But he said the move would meet with “extreme displeasure” among pro-war ultranationalists “who have increasingly blamed Gerasimov for the war’s poor execution.”
Russian setbacks slowed down under Surovikin, but did not stop.
Ukrainian forces, armed with increasingly sophisticated Western weaponry, have made further gains in Kherson province and the eastern Donbass region, repeatedly striking targets far behind the front lines.
The month-long Russian offensive to capture the small town of Bakhmut in Donbass cost many lives but it gained little ground.
A concerted effort to destroy Ukraine’s energy systems failed to bomb the country into submission, as it left Russia out of ammo of precision.
And after Putin ordered the recruitment of 300,000 soldiers Additionally, new recruits reported being thrown into combat with minimal training and inadequate equipment.
Some died within days of putting on the uniform.
The most glaring recent failure occurred on New Year’s Day, when Ukrainian artillery struck a compound housing new Russian soldiers in the Donbas town of Makiivka.
The defense ministry acknowledged that 89 were killed, but Ukraine said there were hundreds of victims.
Hardline Russian military bloggers – a major source of information about the war in a country where the Kremlin controls the media – accused Russian commanders:
They had concentrated the troops instead of dispersing them; they had been housed next to an ammunition dump; and they hadn’t prevented soldiers from using cell phones, the signals of which the Ukrainians would use to locate them.
The criticism leveled at Russian uniformed commanders created an opportunity for Prigozhin to present himself and Wagner as indispensable to the war effort.
He appears to be trying to raise his political profile within Russia, though to what extent is unclear.
Abbas Gallyamov, a former Putin speechwriter who has broken ties with the president, said Prigozhin was looking to replace the defense minister. Sergey Shoiguan old confidant of Putin.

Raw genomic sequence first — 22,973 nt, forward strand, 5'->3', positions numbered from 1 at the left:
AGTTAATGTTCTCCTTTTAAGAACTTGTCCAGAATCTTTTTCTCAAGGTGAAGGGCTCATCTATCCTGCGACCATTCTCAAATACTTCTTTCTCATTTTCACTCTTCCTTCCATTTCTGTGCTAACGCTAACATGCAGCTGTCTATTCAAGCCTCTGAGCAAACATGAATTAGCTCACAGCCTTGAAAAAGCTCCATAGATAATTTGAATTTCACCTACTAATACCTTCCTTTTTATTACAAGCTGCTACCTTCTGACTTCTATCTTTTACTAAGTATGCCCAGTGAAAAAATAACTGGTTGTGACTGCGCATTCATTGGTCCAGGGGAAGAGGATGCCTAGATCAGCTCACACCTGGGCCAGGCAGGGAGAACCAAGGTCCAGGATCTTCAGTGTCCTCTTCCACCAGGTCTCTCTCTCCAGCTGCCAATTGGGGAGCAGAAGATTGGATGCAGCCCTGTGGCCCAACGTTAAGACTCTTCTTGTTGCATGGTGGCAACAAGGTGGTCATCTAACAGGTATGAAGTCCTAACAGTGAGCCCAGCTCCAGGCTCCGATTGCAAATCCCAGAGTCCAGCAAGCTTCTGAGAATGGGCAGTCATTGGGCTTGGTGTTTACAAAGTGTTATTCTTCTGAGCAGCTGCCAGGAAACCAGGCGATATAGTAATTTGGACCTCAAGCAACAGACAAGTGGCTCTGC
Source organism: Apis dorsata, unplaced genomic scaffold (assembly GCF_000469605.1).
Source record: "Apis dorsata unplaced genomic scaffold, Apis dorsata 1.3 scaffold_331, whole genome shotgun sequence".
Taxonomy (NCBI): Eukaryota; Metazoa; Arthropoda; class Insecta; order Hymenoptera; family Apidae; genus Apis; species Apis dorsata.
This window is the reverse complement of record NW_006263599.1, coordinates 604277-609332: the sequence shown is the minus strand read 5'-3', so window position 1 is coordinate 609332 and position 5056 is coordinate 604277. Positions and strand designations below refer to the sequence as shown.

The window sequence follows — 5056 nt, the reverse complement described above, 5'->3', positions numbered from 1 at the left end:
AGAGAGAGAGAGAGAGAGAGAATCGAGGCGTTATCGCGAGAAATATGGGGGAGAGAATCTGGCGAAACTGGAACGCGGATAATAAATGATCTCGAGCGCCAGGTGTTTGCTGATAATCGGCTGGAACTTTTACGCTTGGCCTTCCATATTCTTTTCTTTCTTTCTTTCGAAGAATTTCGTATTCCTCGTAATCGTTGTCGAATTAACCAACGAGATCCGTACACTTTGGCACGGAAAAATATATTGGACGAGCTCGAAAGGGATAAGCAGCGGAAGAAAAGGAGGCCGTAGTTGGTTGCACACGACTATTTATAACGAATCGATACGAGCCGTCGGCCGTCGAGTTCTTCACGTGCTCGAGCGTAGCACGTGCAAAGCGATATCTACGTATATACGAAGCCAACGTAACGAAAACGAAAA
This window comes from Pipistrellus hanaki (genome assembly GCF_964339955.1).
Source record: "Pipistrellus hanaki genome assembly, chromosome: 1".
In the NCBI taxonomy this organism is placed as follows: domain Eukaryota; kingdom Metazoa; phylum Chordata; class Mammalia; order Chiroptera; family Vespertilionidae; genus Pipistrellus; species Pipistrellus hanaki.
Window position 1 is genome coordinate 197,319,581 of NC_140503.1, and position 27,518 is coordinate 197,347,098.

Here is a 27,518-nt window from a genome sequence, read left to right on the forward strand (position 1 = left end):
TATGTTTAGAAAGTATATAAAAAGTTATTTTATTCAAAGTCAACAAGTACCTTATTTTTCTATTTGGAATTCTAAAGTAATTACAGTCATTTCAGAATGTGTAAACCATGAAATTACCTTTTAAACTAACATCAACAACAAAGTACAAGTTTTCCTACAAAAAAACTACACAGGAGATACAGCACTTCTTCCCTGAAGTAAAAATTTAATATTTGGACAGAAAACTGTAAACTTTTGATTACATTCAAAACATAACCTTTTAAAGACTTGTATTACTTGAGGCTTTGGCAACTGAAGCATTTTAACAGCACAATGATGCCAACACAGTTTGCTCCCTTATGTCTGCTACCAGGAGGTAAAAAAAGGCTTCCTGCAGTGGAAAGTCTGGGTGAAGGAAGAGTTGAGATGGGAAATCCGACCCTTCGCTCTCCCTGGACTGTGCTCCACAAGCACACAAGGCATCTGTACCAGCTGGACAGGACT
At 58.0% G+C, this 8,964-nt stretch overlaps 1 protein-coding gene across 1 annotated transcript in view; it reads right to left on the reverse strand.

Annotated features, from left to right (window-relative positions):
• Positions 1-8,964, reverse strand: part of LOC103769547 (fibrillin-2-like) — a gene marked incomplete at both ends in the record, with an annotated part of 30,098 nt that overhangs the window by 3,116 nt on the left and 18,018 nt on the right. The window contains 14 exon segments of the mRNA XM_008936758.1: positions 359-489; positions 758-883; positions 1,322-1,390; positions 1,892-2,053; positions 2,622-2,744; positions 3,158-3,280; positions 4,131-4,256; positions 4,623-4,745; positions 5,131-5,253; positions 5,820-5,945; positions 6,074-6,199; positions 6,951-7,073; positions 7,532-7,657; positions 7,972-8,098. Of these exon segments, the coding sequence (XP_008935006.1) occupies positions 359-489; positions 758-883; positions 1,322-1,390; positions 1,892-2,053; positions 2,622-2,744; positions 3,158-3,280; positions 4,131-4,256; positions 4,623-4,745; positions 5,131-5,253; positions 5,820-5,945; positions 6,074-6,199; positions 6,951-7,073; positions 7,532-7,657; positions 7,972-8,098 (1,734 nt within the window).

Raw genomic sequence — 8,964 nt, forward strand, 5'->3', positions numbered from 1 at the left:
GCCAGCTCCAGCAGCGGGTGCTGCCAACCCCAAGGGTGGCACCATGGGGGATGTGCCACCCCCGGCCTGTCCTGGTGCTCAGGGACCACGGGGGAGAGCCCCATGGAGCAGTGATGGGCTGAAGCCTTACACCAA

Wagner has become something of a shadow army for Russia, deployed in support of the Kremlin’s military campaigns in Africa and the Middle East.
Prigozin, ancient convicted criminalbecame a restaurateur and befriended Putin years ago, growing that relationship into a motley business empire, including the Wagner group.
He has been prosecuted in the United States, where he is accused of orchestrating Russian internet meddling in the 2016 presidential election.
This year, Prigozhin has lost the modest profile he once sought to maintain.
After long denying involvement in election meddling, he did so recently boasted its.
He criticized the regular army.
And, after having claimed for years that he had no relationship with Wagner – he even questioned his existence -, in September he acknowledged that he was its founder and that he had assumed his role in Ukraine.
Prigozhin supplemented the decimated Russian fighting ranks with tens of thousands of prisoners recruited for his mercenary force, awarded medals, visited military cemeteries and, according to his frequent videos, unexpectedly appeared in sections harder from the front.
In late December, Wagner’s fighters released a profanity-laden video directed at the military high command, accusing him of withholding ammunition and causing the deaths of his comrades.
Prigozhin responded to the video by saying “when you’re sitting in a hot office, trouble at the front is hard to hear,” apparently referring to the generals.
c.2023 The New York Times Society
Mark Jones is a world traveler and journalist for News Rebeat. With a curious mind and a love of adventure, Mark brings a unique perspective to the latest global events and provides in-depth and thought-provoking coverage of the world at large.